When non-invasive treatments are not effective to resolve the pain you are experiencing, surgery may be recommended.
Choosing the spine surgeons at St. Vincent Healthcare means you will work with experts who have unparalleled knowledge and experience in spine surgery techniques and who utilize the latest and best technologies.
In fact, the spine surgeons at St. Vincent Healthcare are leaders in developing and testing cutting-edge procedures that effectively relieve pain and other symptoms while speeding recovery. This includes the use of minimally invasive procedures as well as traditional “open” surgeries.
The type of procedure your neurosurgeon may recommend will depend on the type of pain you're experiencing and its underlying cause, your post-surgery goals and your overall health.
Click on the topics below for more information on Cervical and Lumbar Surgeries.
When the cervical disc herniates, the pressure placed on the cervical spine can cause pain and discomfort. If medication or physical therapies are unsuccessful at relieving symptoms, your neurologist may recommend that you undergo a discectomy, during which the damaged disc is removed. A laminectomy, or removal of any bone spurs which may have formed on the surrounding vertebrae, may also be performed during this procedure.
By removing the pressure on your spine, a cervical discectomy may provide long-term neck pain relief. Depending on your symptoms and their underlying cause, your spine surgeon may also suggest an artificial disc replacement or cervical spinal fusion in conjunction with the discectomy.
A cervical fusion limits the movement of the cervical vertebrae by permanently joining them together using a bone graft or metal rods, screws and/or plates.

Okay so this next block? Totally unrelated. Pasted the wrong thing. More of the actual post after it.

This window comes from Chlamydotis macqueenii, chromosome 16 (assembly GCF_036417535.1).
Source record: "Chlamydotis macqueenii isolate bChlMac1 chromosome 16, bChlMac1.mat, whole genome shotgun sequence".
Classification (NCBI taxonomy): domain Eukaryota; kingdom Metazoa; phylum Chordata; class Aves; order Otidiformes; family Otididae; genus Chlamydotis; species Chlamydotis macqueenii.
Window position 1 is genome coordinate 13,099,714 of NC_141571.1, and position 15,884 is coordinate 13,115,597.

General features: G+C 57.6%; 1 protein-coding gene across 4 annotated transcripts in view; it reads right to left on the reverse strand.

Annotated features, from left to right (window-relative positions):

When the cause of your back pain is diagnosed as being caused by the degeneration of the discs in your lumbar spine, your surgeon may recommend artificial disc replacement instead of lumbar fusion. In this procedure, the damaged disc is carefully removed from between two vertebrae and an artificial one put in its place.
A lumbar discectomy may be performed when you experience symptoms resulting from additional pressure placed on your spine due to the herniation of one or more lumbar discs. During this procedure, an opening is made in your spine to access the damaged disc. The disc, or portions of it, will then be removed.
The goal of any discectomy is to relieve spinal pressure and reduce the symptoms of disc herniation, such as leg pain, muscle weakness or numbness. Depending on your situation, your surgeon may also perform a laminectomy, laminotomy or lumbar fusion in conjunction with the discectomy to allow you to more easily complete daily tasks and enjoy a more active lifestyle.
Also referred to as IPD, intraspinous process decompression is a new, minimally invasive procedure designed to relieve the back pain and leg numbness for patients diagnosed with spinal stenosis. It is an alternative to spinal fusion or laminectomy.
During this procedure, you may be placed under general anesthesia or you may be given a combination of sedative and local anesthesia. Your neurosurgeon will make a small incision in your back to gain access to the rear of your spine. Using a tool called a sizing distractor, he or she will create a space between the spinous processes - the knobby bones you can feel when you run your hands down your spine. A permanent implant is then inserted to maintain the larger space and relieve pressure.
Most patients are able to return home within 24 hours after undergoing IPD. Your surgeon may recommend physical therapy following surgery to help you regain strength and mobility.
If you have been diagnosed with spinal stenosis, your surgeon may suggest that you undergo a laminectomy. During this procedure, the lamina (part of the bone that makes up a vertebrae) and/or bone spurs which may have developed along your spine are carefully removed to make additional room for your spinal column. A foraminotomy or lumbar discectomy may be completed at the same time to relieve any additional pressure placed on spinal nerves.
Patients who have chronic low back pain who are unable to alleviate pain through the use of medication or physical therapy may be candidates for lumbar fusion. This type of surgery permanently fuses, or joins, two or more spinal vertebrae together to restrict movement using bone grafts or metal rods or plates.
Lumbar fusion is most commonly utilized for individuals who have had injuries to the bones in the spine or whose spine has become weakened over time. If you feel that lumbar fusion may be right for you, ask your surgeon for additional information.